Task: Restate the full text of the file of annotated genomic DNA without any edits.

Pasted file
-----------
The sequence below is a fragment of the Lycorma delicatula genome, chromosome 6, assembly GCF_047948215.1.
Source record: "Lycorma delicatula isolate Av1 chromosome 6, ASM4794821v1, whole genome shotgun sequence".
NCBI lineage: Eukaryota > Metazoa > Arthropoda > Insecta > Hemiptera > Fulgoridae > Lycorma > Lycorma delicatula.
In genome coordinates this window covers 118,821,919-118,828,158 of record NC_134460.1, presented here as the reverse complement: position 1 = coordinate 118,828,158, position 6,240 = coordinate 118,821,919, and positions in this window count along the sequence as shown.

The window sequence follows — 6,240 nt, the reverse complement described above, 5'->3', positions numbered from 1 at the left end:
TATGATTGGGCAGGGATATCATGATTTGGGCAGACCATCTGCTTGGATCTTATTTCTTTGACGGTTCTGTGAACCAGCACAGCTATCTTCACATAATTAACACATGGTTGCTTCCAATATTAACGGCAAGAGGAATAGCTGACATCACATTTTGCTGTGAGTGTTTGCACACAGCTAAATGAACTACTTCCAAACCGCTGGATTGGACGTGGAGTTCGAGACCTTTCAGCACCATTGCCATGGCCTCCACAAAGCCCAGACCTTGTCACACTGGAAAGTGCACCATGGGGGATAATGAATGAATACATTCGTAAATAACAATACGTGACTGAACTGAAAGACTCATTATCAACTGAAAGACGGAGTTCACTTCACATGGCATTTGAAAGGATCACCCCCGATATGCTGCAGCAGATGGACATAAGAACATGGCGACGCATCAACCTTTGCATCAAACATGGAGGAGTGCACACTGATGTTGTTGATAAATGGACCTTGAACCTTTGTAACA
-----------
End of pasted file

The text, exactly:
The sequence below is a fragment of the Lycorma delicatula genome, chromosome 6, assembly GCF_047948215.1.
Source record: "Lycorma delicatula isolate Av1 chromosome 6, ASM4794821v1, whole genome shotgun sequence".
NCBI lineage: Eukaryota > Metazoa > Arthropoda > Insecta > Hemiptera > Fulgoridae > Lycorma > Lycorma delicatula.
In genome coordinates this window covers 118,821,919-118,828,158 of record NC_134460.1, presented here as the reverse complement: position 1 = coordinate 118,828,158, position 6,240 = coordinate 118,821,919, and positions in this window count along the sequence as shown.

The window sequence follows — 6,240 nt, the reverse complement described above, 5'->3', positions numbered from 1 at the left end:
TATGATTGGGCAGGGATATCATGATTTGGGCAGACCATCTGCTTGGATCTTATTTCTTTGACGGTTCTGTGAACCAGCACAGCTATCTTCACATAATTAACACATGGTTGCTTCCAATATTAACGGCAAGAGGAATAGCTGACATCACATTTTGCTGTGAGTGTTTGCACACAGCTAAATGAACTACTTCCAAACCGCTGGATTGGACGTGGAGTTCGAGACCTTTCAGCACCATTGCCATGGCCTCCACAAAGCCCAGACCTTGTCACACTGGAAAGTGCACCATGGGGGATAATGAATGAATACATTCGTAAATAACAATACGTGACTGAACTGAAAGACTCATTATCAACTGAAAGACGGAGTTCACTTCACATGGCATTTGAAAGGATCACCCCCGATATGCTGCAGCAGATGGACATAAGAACATGGCGACGCATCAACCTTTGCATCAAACATGGAGGAGTGCACACTGATGTTGTTGATAAATGGACCTTGAACCTTTGTAACA